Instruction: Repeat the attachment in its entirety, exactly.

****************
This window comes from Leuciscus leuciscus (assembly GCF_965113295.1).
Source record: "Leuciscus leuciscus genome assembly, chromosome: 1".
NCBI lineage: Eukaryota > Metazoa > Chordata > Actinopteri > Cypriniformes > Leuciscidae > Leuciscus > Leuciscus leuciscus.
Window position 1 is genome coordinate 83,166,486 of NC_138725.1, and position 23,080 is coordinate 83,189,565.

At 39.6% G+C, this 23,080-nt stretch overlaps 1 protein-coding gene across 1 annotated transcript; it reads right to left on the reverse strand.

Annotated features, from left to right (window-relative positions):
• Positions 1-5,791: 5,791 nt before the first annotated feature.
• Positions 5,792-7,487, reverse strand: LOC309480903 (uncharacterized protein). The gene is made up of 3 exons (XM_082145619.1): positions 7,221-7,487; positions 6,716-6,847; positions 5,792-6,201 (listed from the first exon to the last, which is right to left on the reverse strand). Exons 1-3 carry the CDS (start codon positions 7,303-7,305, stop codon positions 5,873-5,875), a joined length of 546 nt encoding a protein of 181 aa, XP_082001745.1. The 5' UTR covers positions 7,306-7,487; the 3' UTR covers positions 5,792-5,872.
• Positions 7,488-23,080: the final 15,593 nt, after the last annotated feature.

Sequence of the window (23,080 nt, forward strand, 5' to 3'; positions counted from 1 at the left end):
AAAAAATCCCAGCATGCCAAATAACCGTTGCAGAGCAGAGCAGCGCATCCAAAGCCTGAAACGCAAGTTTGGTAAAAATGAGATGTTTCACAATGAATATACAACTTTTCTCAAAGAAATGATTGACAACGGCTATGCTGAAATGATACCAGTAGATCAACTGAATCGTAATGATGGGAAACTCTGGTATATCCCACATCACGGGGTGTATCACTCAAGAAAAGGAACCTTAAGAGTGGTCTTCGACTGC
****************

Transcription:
This window comes from Leuciscus leuciscus (assembly GCF_965113295.1).
Source record: "Leuciscus leuciscus genome assembly, chromosome: 1".
NCBI lineage: Eukaryota > Metazoa > Chordata > Actinopteri > Cypriniformes > Leuciscidae > Leuciscus > Leuciscus leuciscus.
Window position 1 is genome coordinate 83,166,486 of NC_138725.1, and position 23,080 is coordinate 83,189,565.

At 39.6% G+C, this 23,080-nt stretch overlaps 1 protein-coding gene across 1 annotated transcript; it reads right to left on the reverse strand.

Annotated features, from left to right (window-relative positions):
• Positions 1-5,791: 5,791 nt before the first annotated feature.
• Positions 5,792-7,487, reverse strand: LOC309480903 (uncharacterized protein). The gene is made up of 3 exons (XM_082145619.1): positions 7,221-7,487; positions 6,716-6,847; positions 5,792-6,201 (listed from the first exon to the last, which is right to left on the reverse strand). Exons 1-3 carry the CDS (start codon positions 7,303-7,305, stop codon positions 5,873-5,875), a joined length of 546 nt encoding a protein of 181 aa, XP_082001745.1. The 5' UTR covers positions 7,306-7,487; the 3' UTR covers positions 5,792-5,872.
• Positions 7,488-23,080: the final 15,593 nt, after the last annotated feature.

Sequence of the window (23,080 nt, forward strand, 5' to 3'; positions counted from 1 at the left end):
AAAAAATCCCAGCATGCCAAATAACCGTTGCAGAGCAGAGCAGCGCATCCAAAGCCTGAAACGCAAGTTTGGTAAAAATGAGATGTTTCACAATGAATATACAACTTTTCTCAAAGAAATGATTGACAACGGCTATGCTGAAATGATACCAGTAGATCAACTGAATCGTAATGATGGGAAACTCTGGTATATCCCACATCACGGGGTGTATCACTCAAGAAAAGGAACCTTAAGAGTGGTCTTCGACTGC